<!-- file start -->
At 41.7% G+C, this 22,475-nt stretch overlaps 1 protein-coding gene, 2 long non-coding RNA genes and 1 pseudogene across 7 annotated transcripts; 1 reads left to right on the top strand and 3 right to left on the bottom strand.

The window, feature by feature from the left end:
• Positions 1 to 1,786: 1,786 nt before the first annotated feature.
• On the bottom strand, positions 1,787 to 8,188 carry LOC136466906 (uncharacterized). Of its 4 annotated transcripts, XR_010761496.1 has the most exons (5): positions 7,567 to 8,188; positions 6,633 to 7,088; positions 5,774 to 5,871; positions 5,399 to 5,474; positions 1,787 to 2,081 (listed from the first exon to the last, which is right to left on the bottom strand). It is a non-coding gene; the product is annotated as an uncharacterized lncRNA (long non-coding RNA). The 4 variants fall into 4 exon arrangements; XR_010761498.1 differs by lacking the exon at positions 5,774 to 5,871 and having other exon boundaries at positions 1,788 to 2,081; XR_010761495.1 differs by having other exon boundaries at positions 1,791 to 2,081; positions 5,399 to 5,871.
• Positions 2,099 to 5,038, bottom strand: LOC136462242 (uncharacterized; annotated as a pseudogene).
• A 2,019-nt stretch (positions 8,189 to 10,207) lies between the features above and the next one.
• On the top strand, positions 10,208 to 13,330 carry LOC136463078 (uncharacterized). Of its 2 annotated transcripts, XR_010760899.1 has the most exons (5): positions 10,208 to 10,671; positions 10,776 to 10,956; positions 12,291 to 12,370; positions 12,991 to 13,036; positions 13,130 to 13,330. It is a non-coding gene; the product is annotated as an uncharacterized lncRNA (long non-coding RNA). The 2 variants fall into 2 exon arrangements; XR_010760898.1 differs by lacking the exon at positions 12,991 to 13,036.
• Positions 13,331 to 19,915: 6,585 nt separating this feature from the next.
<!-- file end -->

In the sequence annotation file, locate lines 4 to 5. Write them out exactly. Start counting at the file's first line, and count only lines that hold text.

• On the bottom strand, positions 1,787 to 8,188 carry LOC136466906 (uncharacterized). Of its 4 annotated transcripts, XR_010761496.1 has the most exons (5): positions 7,567 to 8,188; positions 6,633 to 7,088; positions 5,774 to 5,871; positions 5,399 to 5,474; positions 1,787 to 2,081 (listed from the first exon to the last, which is right to left on the bottom strand). It is a non-coding gene; the product is annotated as an uncharacterized lncRNA (long non-coding RNA). The 4 variants fall into 4 exon arrangements; XR_010761498.1 differs by lacking the exon at positions 5,774 to 5,871 and having other exon boundaries at positions 1,788 to 2,081; XR_010761495.1 differs by having other exon boundaries at positions 1,791 to 2,081; positions 5,399 to 5,871.
• Positions 2,099 to 5,038, bottom strand: LOC136462242 (uncharacterized; annotated as a pseudogene).